Partial HospitalizationPartial hospitalization, or PHP, is a step down from inpatient treatment. Most PHP programs offer treatment 3 to 5 days a week for 4 to 6 hours per day. PHP programs are ideal for people transitioning from inpatient treatment, for those who require regular access to hospital services or for those with severe addictions who simply cannot attend inpatient treatment.
Intensive OutpatientIntensive outpatient, or IOP, allows you to attend treatment 2 to 3 days per week for 2 to 4 hours per day. IOP programs are a good choice for people transitioning from inpatient or PHP programs, for those with mild to moderate dependence or for those looking to devote time and attention into maintaining recovery without entering a residential program.
12-Step12-step programs are based on the philosophy of Alcoholics Anonymous . These programs include recognizing your powerlessness over alcohol and other drugs, relying on a higher power for support and forming connections with other sober individuals. They also encourage you to find a sponsor and work the 12 steps.
Dual DiagnosisDual diagnosis is a specific type of treatment that helps people recover from both substance abuse problems and other mental health issues. Many people with drug and alcohol problems experience mental health symptoms before they ever start using or drinking.3 Dual diagnosis programs may be inpatient or outpatient, and they often include a staff of psychiatrists, psychologists and therapists who have experience treating mental health issues.
Preparing for Withdrawal and Detox
Symptoms vary in intensity and duration, with some lingering for a few weeks and others lasting longer. There have been cases of post-acute withdrawal symptoms that persisted for years.
The withdrawal symptoms depend on the type of drug you are trying to quit.
Opiate withdrawal can cause flu-like symptoms including nausea, vomiting, runny nose, cold sweats and aches and pains.
Stimulant withdrawal may include insomnia, depression, irritability and changes in appetite.
Alcohol, barbiturate and benzodiazepine withdrawal can be both uncomfortable and dangerous. It is strongly recommended that a medical professional closely monitor your withdrawal symptoms. Severe symptoms can include hallucinations, shakiness and confusion, and seizures.
Factors That May Affect Withdrawal Symptoms
Type of drug.
How frequently and long the drug was used.
Overall physical health.
The Detox Process
During a medically supervised detox, doctors may prescribe medications to ease unpleasant withdrawal symptoms, which reduces the likelihood of relapse. Cravings are also common during detox and may feel unbearable at times. A doctor may prescribe medications to help you manage cravings.
Detox may be the first step in the recovery process, but it is not a substitute for treatment. For some people, it is also the most difficult step. But it sets the foundation for transitioning to inpatient or outpatient treatment, where you will continue to receive support and learn ways to cope without drugs and alcohol.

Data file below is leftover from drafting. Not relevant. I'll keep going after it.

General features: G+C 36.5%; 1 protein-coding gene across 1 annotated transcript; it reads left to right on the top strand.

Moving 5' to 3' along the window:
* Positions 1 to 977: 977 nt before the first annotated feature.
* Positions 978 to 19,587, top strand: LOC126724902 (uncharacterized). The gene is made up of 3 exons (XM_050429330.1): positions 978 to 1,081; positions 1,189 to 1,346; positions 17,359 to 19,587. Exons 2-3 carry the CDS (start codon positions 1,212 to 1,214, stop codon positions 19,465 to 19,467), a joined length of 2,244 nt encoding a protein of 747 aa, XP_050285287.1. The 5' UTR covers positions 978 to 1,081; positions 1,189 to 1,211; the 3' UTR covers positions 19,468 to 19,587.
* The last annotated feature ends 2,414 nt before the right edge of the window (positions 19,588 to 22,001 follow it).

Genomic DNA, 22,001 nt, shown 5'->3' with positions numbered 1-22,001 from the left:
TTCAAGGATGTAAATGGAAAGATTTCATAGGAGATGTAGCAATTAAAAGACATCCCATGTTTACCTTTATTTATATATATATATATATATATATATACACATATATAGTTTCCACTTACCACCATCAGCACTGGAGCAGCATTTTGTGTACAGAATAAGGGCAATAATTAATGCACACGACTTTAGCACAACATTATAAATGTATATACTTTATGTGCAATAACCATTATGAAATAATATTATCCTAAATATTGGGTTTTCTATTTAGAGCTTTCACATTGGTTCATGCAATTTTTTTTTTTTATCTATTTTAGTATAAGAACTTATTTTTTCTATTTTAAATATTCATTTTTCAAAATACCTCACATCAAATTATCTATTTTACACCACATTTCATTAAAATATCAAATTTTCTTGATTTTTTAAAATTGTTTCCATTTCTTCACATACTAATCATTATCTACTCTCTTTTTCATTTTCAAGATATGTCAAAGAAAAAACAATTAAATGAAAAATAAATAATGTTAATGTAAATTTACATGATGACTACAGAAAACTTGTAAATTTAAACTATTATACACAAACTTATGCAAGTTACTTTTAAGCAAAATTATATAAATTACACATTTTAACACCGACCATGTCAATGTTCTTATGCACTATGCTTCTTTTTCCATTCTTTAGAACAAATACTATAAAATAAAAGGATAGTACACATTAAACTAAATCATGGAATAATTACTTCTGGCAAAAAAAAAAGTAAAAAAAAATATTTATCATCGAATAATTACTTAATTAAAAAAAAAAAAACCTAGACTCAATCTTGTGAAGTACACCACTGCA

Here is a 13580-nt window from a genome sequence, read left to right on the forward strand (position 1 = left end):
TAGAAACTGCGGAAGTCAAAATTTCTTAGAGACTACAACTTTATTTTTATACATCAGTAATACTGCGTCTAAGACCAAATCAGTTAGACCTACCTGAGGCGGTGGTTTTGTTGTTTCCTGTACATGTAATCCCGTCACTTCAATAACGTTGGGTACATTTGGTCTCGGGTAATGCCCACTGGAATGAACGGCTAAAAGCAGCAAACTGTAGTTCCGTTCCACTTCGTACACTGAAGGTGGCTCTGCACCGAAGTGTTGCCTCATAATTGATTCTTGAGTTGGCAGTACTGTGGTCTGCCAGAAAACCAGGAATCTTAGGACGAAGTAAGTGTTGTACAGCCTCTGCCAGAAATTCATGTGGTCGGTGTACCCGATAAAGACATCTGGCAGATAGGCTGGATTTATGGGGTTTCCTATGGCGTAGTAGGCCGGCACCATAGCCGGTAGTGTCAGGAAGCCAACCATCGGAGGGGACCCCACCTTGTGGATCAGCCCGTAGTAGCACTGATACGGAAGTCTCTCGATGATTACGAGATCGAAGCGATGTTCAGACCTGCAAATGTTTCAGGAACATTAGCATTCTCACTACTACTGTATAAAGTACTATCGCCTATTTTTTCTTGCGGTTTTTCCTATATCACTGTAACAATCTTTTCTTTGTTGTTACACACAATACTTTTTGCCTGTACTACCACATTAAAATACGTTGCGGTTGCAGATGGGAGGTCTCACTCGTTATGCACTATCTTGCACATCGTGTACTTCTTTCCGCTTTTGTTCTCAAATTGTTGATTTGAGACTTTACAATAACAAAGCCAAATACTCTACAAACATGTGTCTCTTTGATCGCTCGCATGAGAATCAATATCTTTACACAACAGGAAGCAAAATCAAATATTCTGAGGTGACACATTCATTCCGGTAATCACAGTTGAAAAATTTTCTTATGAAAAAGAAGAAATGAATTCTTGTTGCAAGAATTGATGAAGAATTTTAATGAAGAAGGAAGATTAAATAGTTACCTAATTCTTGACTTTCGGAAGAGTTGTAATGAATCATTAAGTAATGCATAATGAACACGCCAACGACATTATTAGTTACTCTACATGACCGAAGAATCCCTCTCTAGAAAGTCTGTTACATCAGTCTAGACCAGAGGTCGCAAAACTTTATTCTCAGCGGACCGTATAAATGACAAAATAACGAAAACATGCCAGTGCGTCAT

Tips for Quitting
Quitting alcohol and other drugs can be challenging. Follow these tips to help you remain on the road to recovery.
- Set realistic goals. At certain points in recovery, you'll probably feel unmotivated, frustrated and defeated. You may even wonder if it's worth it. Setting goals helps keep you motivated and on track. For some people, the old slogan "one day at a time" reminds them to only worry about staying sober that particular day. Other people prefer long-term goals. Give yourself a small reward each time you reach a goal.
- Create a list of healthy coping skills. What did you like to do before you started using drugs? Healthy coping skills can include reading, journaling, doing yoga or meditation, exercising or going to a concert. Write down at least 10 activities you enjoy and keep the list with you to refer to when you're vulnerable.
- Know your triggers. What makes you want to use? Is it a friend, a family member, an emotion, a place in your neighborhood or seeing paraphernalia? Being aware of your triggers can help you develop a plan of action. Some triggers, like the bar or a drug dealer's home, can be avoided. Others, like feeling angry or depressed, can be managed by using healthy coping skills and relying on a good support system.
- Develop a sober support system. Sober support can include people in recovery, friends and family who do not use or people who do use or drink in moderation but respect your recovery. You can find like-minded people at recovery meetings such as Alcoholics Anonymous, Narcotics Anonymous , SMART Recovery and Women for Sobriety .
Find a Rehab Center
If you're ready to begin a treatment program for alcoholism or drug addiction, call a recovery program advisor today at 1-888-319-2606 . These trained representatives can help you locate a rehabilitation program in your area that fits your needs.
. National Institute on Drug Abuse (2015). Synthetic Cannabinoids. Drug Facts .
. National Institute on Drug Abuse (2012). Anabolic Steroids. Drug Facts .
. Kessler, R. C. (2004). The epidemiology of dual diagnosis. Biological Psychiatry 56(10), 730-737.4.